The Pagan Stone



The third book in the Sign of Seven Trilogy series

For old friends

Where there is no vision, the people perish.

- PROVERBS 29:18

I have nothing to offer but blood, toil, tears, and sweat.



Mazatlán, Mexico

April 2001

SUN STREAKED PEARLY PINK ACROSS THE SKY, splashed onto blue, blue water that rolled against white sand as Gage Turner walked the beach. He carried his shoes-the tattered laces of the ancient Nikes tied to hang on his shoulder. The hems of his jeans were frayed, and the jeans themselves had long since faded to white at the stress points. The tropical breeze tugged at hair that hadn't seen a barber in more than three months.

At the moment, he supposed he looked no more kempt than the scattering of beach bums still snoring away on the sand. He'd bunked on beaches a time or two when his luck was down, and knew someone would come along soon to shoo them off before the paying tourists woke for their room-service coffee.

At the moment, despite the need for a shower and a shave, his luck was up. Nicely up. With his night's winnings hot in his pocket, he considered upgrading his ocean-view room for a suite.

Grab it while you can, he thought, because tomorrow could suck you dry.

Time was already running out: it spilled like that white, sun-kissed sand held in a closed fist. His twenty-fourth birthday was less than three months away, and the dreams crawled back into his head. Blood and death, fire and madness. All of that and Hawkins Hollow seemed a world away from this soft tropical dawn.

But it lived in him.

He unlocked the wide glass door of his room, stepped in, tossed aside his shoes. After flipping on the lights, closing the drapes, he took his winnings from his pocket, gave the bills a careless flip. With the current rate of exchange, he was up about six thousand USD. Not a bad night, not bad at all. In the bathroom, he popped off the bottom of a can of shaving cream, tucked the bills inside the hollow tube.

He protected what was his. He'd learned to do so from childhood, secreting away small treasures so his father couldn't find and destroy them on a drunken whim. He might've flipped off any notion of a college education, but Gage figured he'd learned quite a bit in his not-quite-twenty-four years.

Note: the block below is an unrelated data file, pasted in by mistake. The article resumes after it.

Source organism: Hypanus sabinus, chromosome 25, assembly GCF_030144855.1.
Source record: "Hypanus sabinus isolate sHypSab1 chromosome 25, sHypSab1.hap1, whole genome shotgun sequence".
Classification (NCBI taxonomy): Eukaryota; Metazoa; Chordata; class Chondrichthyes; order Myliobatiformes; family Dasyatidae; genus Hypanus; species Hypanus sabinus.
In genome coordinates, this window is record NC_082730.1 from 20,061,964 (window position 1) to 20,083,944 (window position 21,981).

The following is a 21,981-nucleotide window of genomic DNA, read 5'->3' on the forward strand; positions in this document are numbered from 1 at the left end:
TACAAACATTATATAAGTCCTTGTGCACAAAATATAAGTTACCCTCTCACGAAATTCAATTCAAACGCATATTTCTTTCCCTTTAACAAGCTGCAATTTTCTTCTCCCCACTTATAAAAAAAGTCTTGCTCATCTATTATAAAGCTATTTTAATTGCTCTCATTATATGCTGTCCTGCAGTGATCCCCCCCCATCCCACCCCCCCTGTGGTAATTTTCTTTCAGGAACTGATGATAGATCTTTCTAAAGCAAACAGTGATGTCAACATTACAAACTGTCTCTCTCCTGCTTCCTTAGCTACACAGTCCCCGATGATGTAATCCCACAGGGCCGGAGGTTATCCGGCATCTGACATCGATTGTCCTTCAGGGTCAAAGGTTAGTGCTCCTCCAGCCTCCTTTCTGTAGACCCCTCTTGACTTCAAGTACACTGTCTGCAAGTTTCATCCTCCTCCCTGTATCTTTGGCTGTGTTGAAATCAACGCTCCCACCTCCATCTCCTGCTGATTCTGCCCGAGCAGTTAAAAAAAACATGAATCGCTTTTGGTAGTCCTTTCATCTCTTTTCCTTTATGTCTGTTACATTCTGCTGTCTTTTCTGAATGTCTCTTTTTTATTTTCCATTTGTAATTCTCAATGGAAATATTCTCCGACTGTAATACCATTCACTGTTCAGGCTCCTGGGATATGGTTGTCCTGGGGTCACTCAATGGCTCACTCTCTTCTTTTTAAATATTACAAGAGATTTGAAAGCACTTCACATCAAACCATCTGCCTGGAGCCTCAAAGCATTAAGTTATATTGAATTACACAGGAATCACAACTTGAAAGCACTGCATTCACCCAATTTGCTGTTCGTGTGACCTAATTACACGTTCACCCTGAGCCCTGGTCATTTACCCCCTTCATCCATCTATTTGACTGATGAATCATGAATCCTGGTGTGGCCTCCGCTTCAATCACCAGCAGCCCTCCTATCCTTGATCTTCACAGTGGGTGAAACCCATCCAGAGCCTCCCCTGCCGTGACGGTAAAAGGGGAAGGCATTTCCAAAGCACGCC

He'd left Hawkins Hollow the summer he'd graduated from high school. Just packed up what was his, stuck out his thumb and booked.

Escaped, Gage thought as he stripped for a shower. There'd been plenty of work-he'd been young, strong, healthy, and not particular. But he'd learned a vital lesson while digging ditches, hauling lumber, and most especially during the months he'd sweated on an offshore rig. He could make more money at cards than he could with his back.

And a gambler didn't need a home. All he needed was a game.

He stepped into the shower, turned the water hot. It sluiced over tanned skin, lean muscles, through thick black hair in need of a trim. He thought idly about ordering some coffee, some food, then decided he'd catch a few hours' sleep first. Another advantage of his profession, in Gage's mind. He came and went as he pleased, ate when he was hungry, slept when he was tired. He set his own rules, broke them whenever it suited him.

Nobody had any hold over him.

Not true, Gage admitted as he studied the white scar across his wrist. Not altogether true. A man's friends, his true friends, always had a hold over him. There were no truer friends than Caleb Hawkins and Fox O'Dell.

Blood brothers.

They'd been born the same day, the same year, even-as far as anyone could tell-at the same moment. He couldn't remember a time when the three of them hadn't been... a unit, he supposed. The middle-class boy, the hippie kid, and the son of an abusive drunk. Probably shouldn't have had a thing in common, Gage mused as a smile curved his mouth, warmed the green of his eyes. But they'd been family, they'd been brothers long before Cal had cut their wrists with his Boy Scout knife to ritualize the pact.

And that had changed everything. Or had it? Gage wondered. Had it just opened what was always there, waiting?

He could remember it all vividly, every step, every detail. It had started as an adventure-three boys on the eve of their tenth birthday hiking through the woods. Loaded down with skin mags, beer, smokes-his